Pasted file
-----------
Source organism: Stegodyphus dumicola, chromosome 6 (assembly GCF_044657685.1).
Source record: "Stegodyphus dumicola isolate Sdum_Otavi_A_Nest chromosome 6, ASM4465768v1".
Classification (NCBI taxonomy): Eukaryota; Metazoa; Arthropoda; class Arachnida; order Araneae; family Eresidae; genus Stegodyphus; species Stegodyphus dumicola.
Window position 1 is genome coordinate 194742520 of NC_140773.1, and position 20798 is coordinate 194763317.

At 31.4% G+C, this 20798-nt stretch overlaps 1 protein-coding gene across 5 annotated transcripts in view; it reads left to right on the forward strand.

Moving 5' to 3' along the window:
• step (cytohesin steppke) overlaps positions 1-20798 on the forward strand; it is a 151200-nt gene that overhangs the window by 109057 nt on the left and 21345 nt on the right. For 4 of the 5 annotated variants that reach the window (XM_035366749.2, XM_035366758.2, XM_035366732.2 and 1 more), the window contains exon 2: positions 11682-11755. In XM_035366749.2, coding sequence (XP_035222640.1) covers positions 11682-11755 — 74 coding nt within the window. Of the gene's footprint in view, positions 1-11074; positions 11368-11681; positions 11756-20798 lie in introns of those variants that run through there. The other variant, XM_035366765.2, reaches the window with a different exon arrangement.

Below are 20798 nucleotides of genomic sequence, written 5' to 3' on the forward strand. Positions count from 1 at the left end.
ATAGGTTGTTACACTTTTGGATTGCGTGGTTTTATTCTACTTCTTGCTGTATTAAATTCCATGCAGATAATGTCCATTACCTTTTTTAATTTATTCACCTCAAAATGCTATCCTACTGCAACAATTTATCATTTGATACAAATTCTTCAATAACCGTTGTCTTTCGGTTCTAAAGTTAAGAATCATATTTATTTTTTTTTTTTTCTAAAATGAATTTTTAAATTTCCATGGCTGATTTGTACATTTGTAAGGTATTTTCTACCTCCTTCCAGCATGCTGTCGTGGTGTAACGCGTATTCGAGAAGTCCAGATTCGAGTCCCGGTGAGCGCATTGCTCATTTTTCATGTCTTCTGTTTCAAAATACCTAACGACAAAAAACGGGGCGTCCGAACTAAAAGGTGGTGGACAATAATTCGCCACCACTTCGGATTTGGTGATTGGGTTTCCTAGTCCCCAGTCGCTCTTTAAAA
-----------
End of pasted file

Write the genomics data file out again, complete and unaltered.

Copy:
Source organism: Stegodyphus dumicola, chromosome 6 (assembly GCF_044657685.1).
Source record: "Stegodyphus dumicola isolate Sdum_Otavi_A_Nest chromosome 6, ASM4465768v1".
Classification (NCBI taxonomy): Eukaryota; Metazoa; Arthropoda; class Arachnida; order Araneae; family Eresidae; genus Stegodyphus; species Stegodyphus dumicola.
Window position 1 is genome coordinate 194742520 of NC_140773.1, and position 20798 is coordinate 194763317.

At 31.4% G+C, this 20798-nt stretch overlaps 1 protein-coding gene across 5 annotated transcripts in view; it reads left to right on the forward strand.

Moving 5' to 3' along the window:
• step (cytohesin steppke) overlaps positions 1-20798 on the forward strand; it is a 151200-nt gene that overhangs the window by 109057 nt on the left and 21345 nt on the right. For 4 of the 5 annotated variants that reach the window (XM_035366749.2, XM_035366758.2, XM_035366732.2 and 1 more), the window contains exon 2: positions 11682-11755. In XM_035366749.2, coding sequence (XP_035222640.1) covers positions 11682-11755 — 74 coding nt within the window. Of the gene's footprint in view, positions 1-11074; positions 11368-11681; positions 11756-20798 lie in introns of those variants that run through there. The other variant, XM_035366765.2, reaches the window with a different exon arrangement.

Below are 20798 nucleotides of genomic sequence, written 5' to 3' on the forward strand. Positions count from 1 at the left end.
ATAGGTTGTTACACTTTTGGATTGCGTGGTTTTATTCTACTTCTTGCTGTATTAAATTCCATGCAGATAATGTCCATTACCTTTTTTAATTTATTCACCTCAAAATGCTATCCTACTGCAACAATTTATCATTTGATACAAATTCTTCAATAACCGTTGTCTTTCGGTTCTAAAGTTAAGAATCATATTTATTTTTTTTTTTTTCTAAAATGAATTTTTAAATTTCCATGGCTGATTTGTACATTTGTAAGGTATTTTCTACCTCCTTCCAGCATGCTGTCGTGGTGTAACGCGTATTCGAGAAGTCCAGATTCGAGTCCCGGTGAGCGCATTGCTCATTTTTCATGTCTTCTGTTTCAAAATACCTAACGACAAAAAACGGGGCGTCCGAACTAAAAGGTGGTGGACAATAATTCGCCACCACTTCGGATTTGGTGATTGGGTTTCCTAGTCCCCAGTCGCTCTTTAAAA